Every weekend a group of off-road enthusiasts called the Terrain Tigers like to get their tyres dirty in an off-road location just off the town of Gurgaon, Haryana. The vehicle of choice for most members of the team is the Maruti Suzuki Gypsy. The Gypsy’s light weight combined with its rev happy engine, gives it commendable off-road credentials.
However, when you are going absolutely bonkers on steep uphill inclines, slushy ravines and muddy lakes, most standard production vehicles come across limitations and so does the Gypsy.
One member, Sumeer Tandon, decided to overcome these limitations by creating his very own version of the ultimate off-roader called the ‘Monster’. Based on the Maruti Suzuki Gypsy platform, it features suspension, tyre, differential, gearbox and engine modifications. Safety modifications include a roll cage and four point harnesses to keep you firmly in place on the Sparco bucket seats.
Beginning from the ground up, the Monster is fitted with mud terrain Yokohama tyres as Sumeer found them to be the best all round tyres with four star ratings for sand, mud, rocks and tarmac, also they generate less road noise on tarmac. The Yokohamas have a outer diameter of 33 inches and a width of 12.5 inches, the wheel rim size remains at 15 inches giving the monster a larger foot print which is necessary for hardcore off-roading where the more traction you have, the better the grip. The rims have been fitted at negative 50mm offset, so they are pushed outwards by two inches.
The bigger tyres obviously add to the unsprung weight of the vehicle, as a result a heavier axle was required to deal with the added bulk. The standard axles were replaced with Dana 44 axles, which are common fitment on Tata and Mahindra utility vehicles as well as the Jeep Wrangler to date!
The suspension modifications include YJ leaf springs, they are essentially the Mahindra Thar’s rear leaf springs that are 48 inches long, replacing the stock Gypsy’s leaf springs that are 37 inches long at the front and 40 inches long at the rear. The front suspension has missing links that open and drop the front wheels a little more, while there are higher shackles at the rear. The standard shock absorbers have also been replaced with Bilstein 14 inch travel gas shock absorbers.
Sumeer has stuck with the Gypsy’s spring under axle setup to keep the Monster’s on-road driveability intact, rather than going for a spring over axle setup which can further raise the height of the vehicle but will require a change in steering geometry which can be a taxing and complex affair and not to forget that it would also increase the center of gravity which isn’t the best of things to have while off-roading.
The setup increases wheel travel significantly. A stock Gypsy has a wheel travel at the front of 11 inches and suspension travel of 6 inches while the Monster has a 31 inch wheel travel coupled with 14 inch suspension travel alloying the vehicle to remain fairly level while the axles deal with the incline. This enhanced articulation allows for greater traction on uneven terrain as well as provide a better surface contact area at all times.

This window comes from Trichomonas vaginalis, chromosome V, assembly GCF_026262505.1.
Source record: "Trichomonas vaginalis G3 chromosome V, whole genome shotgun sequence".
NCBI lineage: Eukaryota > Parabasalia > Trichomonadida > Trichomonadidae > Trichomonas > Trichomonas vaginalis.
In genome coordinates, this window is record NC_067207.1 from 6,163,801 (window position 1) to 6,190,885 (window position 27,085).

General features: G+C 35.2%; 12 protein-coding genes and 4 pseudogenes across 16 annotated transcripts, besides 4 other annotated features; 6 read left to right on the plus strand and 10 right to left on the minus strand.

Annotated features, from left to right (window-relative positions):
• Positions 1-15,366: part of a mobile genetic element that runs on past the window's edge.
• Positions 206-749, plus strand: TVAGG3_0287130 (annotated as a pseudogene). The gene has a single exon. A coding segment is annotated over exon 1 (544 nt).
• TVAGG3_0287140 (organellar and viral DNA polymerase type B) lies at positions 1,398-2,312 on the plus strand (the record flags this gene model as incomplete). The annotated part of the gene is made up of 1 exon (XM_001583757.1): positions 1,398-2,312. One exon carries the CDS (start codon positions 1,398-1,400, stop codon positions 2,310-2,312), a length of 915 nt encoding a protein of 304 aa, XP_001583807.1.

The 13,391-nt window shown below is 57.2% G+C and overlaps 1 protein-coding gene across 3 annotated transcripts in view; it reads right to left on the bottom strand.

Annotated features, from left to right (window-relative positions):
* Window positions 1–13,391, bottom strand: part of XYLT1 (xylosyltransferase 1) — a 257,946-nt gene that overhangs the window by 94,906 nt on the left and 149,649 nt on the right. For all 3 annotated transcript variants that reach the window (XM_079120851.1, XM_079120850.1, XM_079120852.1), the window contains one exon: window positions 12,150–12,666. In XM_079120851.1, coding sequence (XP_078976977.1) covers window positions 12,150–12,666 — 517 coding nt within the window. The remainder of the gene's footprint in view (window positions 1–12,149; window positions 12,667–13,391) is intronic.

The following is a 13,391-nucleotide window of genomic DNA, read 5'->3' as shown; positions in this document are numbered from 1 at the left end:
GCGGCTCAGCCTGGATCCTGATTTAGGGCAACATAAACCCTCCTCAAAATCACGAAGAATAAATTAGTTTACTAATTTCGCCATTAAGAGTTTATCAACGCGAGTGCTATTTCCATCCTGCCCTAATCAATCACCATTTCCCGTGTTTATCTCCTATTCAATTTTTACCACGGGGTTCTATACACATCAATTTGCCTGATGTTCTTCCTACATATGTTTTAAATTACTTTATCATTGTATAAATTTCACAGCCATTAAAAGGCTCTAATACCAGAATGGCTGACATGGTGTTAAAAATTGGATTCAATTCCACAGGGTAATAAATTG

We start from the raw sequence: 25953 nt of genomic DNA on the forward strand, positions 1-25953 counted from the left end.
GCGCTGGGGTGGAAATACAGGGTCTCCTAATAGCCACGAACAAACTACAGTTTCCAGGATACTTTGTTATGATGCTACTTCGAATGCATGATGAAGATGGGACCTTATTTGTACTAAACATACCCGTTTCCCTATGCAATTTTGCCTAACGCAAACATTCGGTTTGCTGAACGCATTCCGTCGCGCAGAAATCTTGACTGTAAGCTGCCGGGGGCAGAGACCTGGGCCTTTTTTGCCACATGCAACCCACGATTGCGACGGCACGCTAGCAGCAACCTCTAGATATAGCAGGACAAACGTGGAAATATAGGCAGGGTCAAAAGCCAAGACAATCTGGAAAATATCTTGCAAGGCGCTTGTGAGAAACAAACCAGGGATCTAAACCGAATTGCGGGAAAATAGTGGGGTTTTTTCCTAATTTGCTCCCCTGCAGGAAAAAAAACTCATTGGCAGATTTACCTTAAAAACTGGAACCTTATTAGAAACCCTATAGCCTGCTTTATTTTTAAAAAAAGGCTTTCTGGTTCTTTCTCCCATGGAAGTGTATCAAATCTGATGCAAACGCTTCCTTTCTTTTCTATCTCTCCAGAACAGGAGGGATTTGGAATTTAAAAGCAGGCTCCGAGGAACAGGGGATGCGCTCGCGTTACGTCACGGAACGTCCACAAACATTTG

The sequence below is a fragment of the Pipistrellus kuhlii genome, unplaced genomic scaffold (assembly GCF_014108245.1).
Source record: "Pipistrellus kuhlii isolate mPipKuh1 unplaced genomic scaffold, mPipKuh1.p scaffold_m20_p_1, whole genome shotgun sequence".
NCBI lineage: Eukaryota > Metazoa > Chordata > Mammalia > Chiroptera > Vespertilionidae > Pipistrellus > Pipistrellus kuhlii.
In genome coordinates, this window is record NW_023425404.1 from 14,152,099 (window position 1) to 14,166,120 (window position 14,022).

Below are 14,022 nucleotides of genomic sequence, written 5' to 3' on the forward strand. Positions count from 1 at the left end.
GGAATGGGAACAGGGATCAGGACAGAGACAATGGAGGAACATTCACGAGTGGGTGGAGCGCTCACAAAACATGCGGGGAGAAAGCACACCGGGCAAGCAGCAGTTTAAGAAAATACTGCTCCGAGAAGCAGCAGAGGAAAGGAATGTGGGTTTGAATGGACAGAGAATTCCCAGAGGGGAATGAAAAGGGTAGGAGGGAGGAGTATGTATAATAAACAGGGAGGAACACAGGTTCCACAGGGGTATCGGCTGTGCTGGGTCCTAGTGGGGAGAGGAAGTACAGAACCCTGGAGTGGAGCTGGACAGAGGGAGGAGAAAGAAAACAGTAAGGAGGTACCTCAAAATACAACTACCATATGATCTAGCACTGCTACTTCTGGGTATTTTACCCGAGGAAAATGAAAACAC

These modifications put together have widened the vehicle by 8 inches and raised the ride height by 3 inches. The monster has an approach angle of 45 degrees and a departure angle of 40 degrees.
Sumeer’s Monster features transfer case modifications including crawler gears giving the 4x4 system a low ratio of 4.16:1 which combined with the Dana 44s final drive ratio of 5.38:1 gives the vehicle very good low end torque. Also the transfer case for the 4x4 system has been tweaked with gears from the transfer case of the old 1.0 litre Gypsy and the new 1.3 litre Gypsy King. The combination further provides more low-end torque when the 4x4 system is under operation giving the Monster an unnatural climbing ability over dirt, mud and rocks. However, the serious boost in torque at the low end has restricted the vehicle’s high end speed to about 100km/h.
Another trick up the sleeve of the Monster are the ARB air differential locks that have been fitted to the front and rear axles. Standard differentials send all the power to the wheel that is spinning freely while the wheel that is stuck gets no power, resulting in the free wheel spinning and eventually getting stuck. When the Monster gets stuck in mud/sand/snow all you have to do is switch on the differential locks via two switches (one for the front diff and the other for the rear) on the dashboard and equal power is sent to both wheels on the axle giving the wheel that is stuck, power to get moving again.